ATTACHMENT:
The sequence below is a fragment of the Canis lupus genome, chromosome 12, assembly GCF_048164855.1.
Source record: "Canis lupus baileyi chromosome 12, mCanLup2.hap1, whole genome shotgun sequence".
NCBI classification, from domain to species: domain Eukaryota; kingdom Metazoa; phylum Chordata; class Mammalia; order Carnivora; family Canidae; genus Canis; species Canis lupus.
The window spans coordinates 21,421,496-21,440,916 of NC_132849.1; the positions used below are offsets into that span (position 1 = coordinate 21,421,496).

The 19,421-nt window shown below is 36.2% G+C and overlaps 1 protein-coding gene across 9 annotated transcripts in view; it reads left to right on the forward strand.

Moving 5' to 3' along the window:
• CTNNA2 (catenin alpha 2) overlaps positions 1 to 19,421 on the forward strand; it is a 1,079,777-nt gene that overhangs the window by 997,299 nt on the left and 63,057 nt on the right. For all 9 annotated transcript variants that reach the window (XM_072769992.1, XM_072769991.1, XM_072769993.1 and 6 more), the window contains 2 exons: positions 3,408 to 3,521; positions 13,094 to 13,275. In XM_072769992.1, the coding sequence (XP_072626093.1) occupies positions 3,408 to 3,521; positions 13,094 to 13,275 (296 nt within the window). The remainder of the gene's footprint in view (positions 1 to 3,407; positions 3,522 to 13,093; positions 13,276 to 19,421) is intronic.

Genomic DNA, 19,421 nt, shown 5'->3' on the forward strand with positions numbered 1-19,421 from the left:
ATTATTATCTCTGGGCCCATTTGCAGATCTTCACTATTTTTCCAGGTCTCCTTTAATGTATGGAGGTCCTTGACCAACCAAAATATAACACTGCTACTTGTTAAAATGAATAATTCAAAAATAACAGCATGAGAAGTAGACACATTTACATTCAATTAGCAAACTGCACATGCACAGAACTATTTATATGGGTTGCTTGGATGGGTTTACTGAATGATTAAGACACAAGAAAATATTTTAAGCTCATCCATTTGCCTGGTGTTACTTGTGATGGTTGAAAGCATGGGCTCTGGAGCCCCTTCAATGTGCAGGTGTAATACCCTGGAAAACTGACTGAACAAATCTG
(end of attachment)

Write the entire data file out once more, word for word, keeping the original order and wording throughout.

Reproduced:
The sequence below is a fragment of the Canis lupus genome, chromosome 12, assembly GCF_048164855.1.
Source record: "Canis lupus baileyi chromosome 12, mCanLup2.hap1, whole genome shotgun sequence".
NCBI classification, from domain to species: domain Eukaryota; kingdom Metazoa; phylum Chordata; class Mammalia; order Carnivora; family Canidae; genus Canis; species Canis lupus.
The window spans coordinates 21,421,496-21,440,916 of NC_132849.1; the positions used below are offsets into that span (position 1 = coordinate 21,421,496).

The 19,421-nt window shown below is 36.2% G+C and overlaps 1 protein-coding gene across 9 annotated transcripts in view; it reads left to right on the forward strand.

Moving 5' to 3' along the window:
• CTNNA2 (catenin alpha 2) overlaps positions 1 to 19,421 on the forward strand; it is a 1,079,777-nt gene that overhangs the window by 997,299 nt on the left and 63,057 nt on the right. For all 9 annotated transcript variants that reach the window (XM_072769992.1, XM_072769991.1, XM_072769993.1 and 6 more), the window contains 2 exons: positions 3,408 to 3,521; positions 13,094 to 13,275. In XM_072769992.1, the coding sequence (XP_072626093.1) occupies positions 3,408 to 3,521; positions 13,094 to 13,275 (296 nt within the window). The remainder of the gene's footprint in view (positions 1 to 3,407; positions 3,522 to 13,093; positions 13,276 to 19,421) is intronic.

Genomic DNA, 19,421 nt, shown 5'->3' on the forward strand with positions numbered 1-19,421 from the left:
ATTATTATCTCTGGGCCCATTTGCAGATCTTCACTATTTTTCCAGGTCTCCTTTAATGTATGGAGGTCCTTGACCAACCAAAATATAACACTGCTACTTGTTAAAATGAATAATTCAAAAATAACAGCATGAGAAGTAGACACATTTACATTCAATTAGCAAACTGCACATGCACAGAACTATTTATATGGGTTGCTTGGATGGGTTTACTGAATGATTAAGACACAAGAAAATATTTTAAGCTCATCCATTTGCCTGGTGTTACTTGTGATGGTTGAAAGCATGGGCTCTGGAGCCCCTTCAATGTGCAGGTGTAATACCCTGGAAAACTGACTGAACAAATCTG